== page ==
Economy and Markets in Uncharted Territory

Uncertainty, fear, a global pandemic, and economic disaster weigh heavily upon the markets
March 24, 2020 Updated: March 24, 2020
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Commentary

The U.S. economy is, to put it lightly, in deep and vastly uncharted waters.

And it’s not just the stock or bond markets that may be on their way to oblivion, but our entire economy and way of life seems to be hanging by a thread. Everything we thought we knew was certain and enduring two months ago, now seems obsolete.

The New Reality Is Still Largely Unknown

Given that new reality that consists mainly of massive dislocations and uncertainty across every sector of the economy, where can we expect the market to go from here?

The truth is, we really don’t know how this is going to end.

Will the markets be fundamentally changed from the pandemic, or have they just been shaken and disrupted for a short while?

Are we looking at the front end of a stock and bond market catastrophe that’s bigger than we ever imagined?

The Dow has shed 11,000 points off its high, giving up all of its gains over the past three years in under three months. As a result, some of the top companies in the world are now at what seem to be bargain prices.

Is the market oversold and ready for a rebound?

Investors, money managers, and CEOs are all wrestling with this same dilemma right now.

But are they really bargains?

Will the economy and the markets rebound quickly once the CCP virus pandemic has washed over us and is gone?

It’s impossible to know at this point, but there are no compelling reasons to be overly optimistic.

Looking Backward or Forward?

One of the dangers among many in this crisis is assuming that it will work out in a similar fashion to the prior one in 2008.

At that time, after several rounds of stimulus from the Federal Reserve, the markets rebounded in 2009. For the next decade, we enjoyed a very active and profitable bull market.

Yes, President Donald Trump and Congress will most likely pass a more than $2 trillion relief package that will not only bail out companies and the stock and bond markets, but will also pay Americans a monthly income for some duration.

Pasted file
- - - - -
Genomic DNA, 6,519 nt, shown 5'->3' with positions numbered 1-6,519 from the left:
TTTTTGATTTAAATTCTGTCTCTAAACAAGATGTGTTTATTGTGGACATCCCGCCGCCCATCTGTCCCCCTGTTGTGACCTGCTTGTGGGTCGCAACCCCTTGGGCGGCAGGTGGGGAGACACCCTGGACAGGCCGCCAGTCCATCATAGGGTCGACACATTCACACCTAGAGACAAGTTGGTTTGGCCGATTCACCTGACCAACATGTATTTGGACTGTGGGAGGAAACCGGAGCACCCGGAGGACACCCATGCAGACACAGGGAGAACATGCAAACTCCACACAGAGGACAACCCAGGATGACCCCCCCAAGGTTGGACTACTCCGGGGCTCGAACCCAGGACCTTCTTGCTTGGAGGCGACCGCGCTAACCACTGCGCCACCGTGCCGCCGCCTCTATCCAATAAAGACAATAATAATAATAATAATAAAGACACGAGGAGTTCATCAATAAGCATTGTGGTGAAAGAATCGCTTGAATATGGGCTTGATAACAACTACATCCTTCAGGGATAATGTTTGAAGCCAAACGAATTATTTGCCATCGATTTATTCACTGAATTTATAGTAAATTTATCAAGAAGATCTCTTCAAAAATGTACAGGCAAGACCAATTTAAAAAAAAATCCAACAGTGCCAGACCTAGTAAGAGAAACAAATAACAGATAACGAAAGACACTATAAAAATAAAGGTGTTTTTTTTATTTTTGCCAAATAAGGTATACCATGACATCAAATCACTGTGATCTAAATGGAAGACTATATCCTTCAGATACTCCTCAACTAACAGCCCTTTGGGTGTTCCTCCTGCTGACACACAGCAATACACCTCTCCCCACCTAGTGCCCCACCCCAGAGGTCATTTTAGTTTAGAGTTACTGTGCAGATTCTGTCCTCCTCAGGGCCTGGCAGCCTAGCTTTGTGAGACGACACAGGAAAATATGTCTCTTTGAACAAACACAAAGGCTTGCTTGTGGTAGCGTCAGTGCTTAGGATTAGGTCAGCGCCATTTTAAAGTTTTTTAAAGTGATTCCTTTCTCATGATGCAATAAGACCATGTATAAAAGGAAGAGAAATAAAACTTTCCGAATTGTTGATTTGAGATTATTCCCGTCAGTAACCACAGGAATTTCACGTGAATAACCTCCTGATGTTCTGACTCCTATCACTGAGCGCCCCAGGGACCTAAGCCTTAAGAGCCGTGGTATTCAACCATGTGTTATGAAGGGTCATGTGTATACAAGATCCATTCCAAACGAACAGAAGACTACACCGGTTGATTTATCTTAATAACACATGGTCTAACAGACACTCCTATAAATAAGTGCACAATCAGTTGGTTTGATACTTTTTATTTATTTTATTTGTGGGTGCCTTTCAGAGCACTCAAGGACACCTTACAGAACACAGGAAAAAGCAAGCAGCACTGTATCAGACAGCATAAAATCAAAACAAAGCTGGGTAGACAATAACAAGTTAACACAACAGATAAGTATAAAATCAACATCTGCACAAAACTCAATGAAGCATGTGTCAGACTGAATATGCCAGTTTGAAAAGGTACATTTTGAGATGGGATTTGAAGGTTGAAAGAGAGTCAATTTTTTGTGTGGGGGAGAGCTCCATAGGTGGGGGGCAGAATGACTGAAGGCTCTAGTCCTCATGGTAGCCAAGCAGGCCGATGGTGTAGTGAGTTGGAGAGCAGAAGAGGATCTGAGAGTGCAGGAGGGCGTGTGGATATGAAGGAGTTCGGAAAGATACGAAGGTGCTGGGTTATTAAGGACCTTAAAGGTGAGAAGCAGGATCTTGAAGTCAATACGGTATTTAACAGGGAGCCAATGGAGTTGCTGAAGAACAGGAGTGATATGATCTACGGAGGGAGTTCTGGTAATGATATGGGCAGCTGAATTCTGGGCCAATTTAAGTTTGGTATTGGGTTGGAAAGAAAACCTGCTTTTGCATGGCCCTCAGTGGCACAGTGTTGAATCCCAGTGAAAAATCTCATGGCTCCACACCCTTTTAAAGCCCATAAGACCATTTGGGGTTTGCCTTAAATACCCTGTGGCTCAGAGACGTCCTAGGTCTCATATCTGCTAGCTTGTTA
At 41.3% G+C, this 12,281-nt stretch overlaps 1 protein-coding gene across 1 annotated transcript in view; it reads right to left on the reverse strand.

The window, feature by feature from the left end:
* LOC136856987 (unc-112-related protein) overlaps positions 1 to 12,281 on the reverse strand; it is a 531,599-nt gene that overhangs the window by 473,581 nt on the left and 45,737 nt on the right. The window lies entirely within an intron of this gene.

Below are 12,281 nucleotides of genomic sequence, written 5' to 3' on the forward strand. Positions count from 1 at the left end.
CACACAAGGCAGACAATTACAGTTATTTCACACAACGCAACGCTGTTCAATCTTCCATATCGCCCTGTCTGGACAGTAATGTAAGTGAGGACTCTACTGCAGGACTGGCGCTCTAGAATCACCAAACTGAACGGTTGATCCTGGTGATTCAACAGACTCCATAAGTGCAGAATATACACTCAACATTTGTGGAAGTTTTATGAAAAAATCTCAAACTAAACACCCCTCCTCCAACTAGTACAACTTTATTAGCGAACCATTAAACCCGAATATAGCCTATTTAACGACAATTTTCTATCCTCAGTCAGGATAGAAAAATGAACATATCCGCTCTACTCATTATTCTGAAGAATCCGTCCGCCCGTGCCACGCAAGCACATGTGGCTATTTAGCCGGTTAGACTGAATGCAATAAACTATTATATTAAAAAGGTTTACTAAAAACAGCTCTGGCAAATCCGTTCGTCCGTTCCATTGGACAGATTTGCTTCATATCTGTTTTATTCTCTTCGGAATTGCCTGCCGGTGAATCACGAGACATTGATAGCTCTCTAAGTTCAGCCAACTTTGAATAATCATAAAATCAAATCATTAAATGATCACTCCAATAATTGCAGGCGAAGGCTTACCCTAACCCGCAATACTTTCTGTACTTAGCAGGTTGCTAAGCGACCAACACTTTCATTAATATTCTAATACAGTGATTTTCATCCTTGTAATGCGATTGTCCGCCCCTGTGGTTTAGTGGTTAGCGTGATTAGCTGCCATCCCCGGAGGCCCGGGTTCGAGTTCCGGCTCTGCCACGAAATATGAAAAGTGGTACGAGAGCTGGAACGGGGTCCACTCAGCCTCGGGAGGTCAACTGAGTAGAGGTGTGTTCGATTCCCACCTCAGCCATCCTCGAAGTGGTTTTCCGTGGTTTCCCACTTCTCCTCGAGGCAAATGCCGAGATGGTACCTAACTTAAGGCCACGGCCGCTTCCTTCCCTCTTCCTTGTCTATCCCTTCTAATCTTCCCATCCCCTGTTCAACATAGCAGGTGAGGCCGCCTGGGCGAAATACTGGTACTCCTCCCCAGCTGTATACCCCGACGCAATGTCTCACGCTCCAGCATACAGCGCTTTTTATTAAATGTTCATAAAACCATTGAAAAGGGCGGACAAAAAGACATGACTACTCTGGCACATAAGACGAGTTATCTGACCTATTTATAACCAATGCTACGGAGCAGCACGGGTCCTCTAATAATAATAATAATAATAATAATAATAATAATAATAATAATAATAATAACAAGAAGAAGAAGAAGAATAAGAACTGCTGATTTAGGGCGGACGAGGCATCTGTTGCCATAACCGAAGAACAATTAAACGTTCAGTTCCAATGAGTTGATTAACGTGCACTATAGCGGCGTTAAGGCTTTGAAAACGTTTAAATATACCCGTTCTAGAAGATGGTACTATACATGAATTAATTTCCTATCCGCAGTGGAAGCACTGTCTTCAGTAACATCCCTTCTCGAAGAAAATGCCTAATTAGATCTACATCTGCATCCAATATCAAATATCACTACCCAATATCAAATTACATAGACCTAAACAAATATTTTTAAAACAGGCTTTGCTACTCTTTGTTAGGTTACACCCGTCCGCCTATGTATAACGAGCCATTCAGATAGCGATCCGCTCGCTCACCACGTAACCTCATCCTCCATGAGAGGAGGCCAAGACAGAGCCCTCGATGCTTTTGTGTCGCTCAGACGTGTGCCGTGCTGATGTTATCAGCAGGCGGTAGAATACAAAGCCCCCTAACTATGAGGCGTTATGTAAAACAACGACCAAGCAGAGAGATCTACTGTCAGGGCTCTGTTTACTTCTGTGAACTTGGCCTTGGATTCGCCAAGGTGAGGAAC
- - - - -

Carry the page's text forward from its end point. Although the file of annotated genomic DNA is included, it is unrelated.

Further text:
But thinking that the stock market will quickly bounce back the way it did in 2009 is not realistic. At least not in the near term. The scale of this crisis is even larger than the one in 2008, if that can be believed.

Thinking that financial history will repeat itself is an easy mistake. Military thinkers call that “fighting the last war,” where your vision is impaired by experience rather than expanded by it. As a result, you’re looking backward instead of forward, leaving you unprepared for what’s coming.

Looking backward, however, may be preferable, as the view forward isn’t a pretty one. The pandemic has yet to peak, and won’t for several weeks or months. There’s no reason to think the markets will recover before Americans do.

According to Mohamed El-Erian, chief economic adviser at Allianz, market volatility will remain as the market continues in its downward trend that’s largely fueled by the pandemic.

And the Wall Street Journal agrees. The global sell off will likely not be over until the CCP virus* pandemic is over. That has yet to happen. What’s more, according to a recent UK study, the pandemic could go on at least for the next 12–18 months or even longer.

These aren’t the circumstances that build confidence in our economic fortunes going forward, or even a modicum of certainty. The markets will obviously reflect this reality.

Opportunities Still Exist

But that doesn’t mean that there isn’t an upside in the markets. For traders, volatility can present some terrific trading opportunities to make sizeable profits on large market swings, whether they’re up or down. But those, too, come with elevated risks.

For long-term investors, however, who don’t wish to see their capital depleted in the short term, remaining on the sidelines in cash may be their preferred option. And it’s a smart one as well.

Remaining in cash positions investors for opportunity as well. Cash’s buying power grows as stocks continue to fall in price.

Recession? Depression? Or …?

A recession would be the very best and most optimistic of outcomes. But there will likely be no beginning of relief for the markets until a financial bailout plan has been approved and perhaps funded, and the pandemic begins to rapidly diminish.

But, according to Nobel Laureate and Stanford biophysicist Michael Levitt, that could happen. He thinks that if the United States follows China’s trajectory, that the pandemic in the United States will be short-lived. If he’s right, then the recession outcome may be possible.

On the other hand, experts in the Federal Reserve are predicting up to 30 percent unemployment, or even higher. That would put us in a category worse than the Great Depression.

Given the scale of events that are so far beyond the control of any investor, all anyone can do is be as ready as possible to take advantage of whatever opportunities come next.

*The Epoch Times refers to the novel coronavirus, which causes the disease COVID-19, as the CCP virus because the Chinese Communist Party’s coverup and mismanagement allowed the virus to spread throughout China and create a global pandemic.

James Gorrie is a writer and speaker based in Southern California. He is the author of “The China Crisis.”

Views expressed in this article are the opinions of the author and do not necessarily reflect the views of The Epoch Times.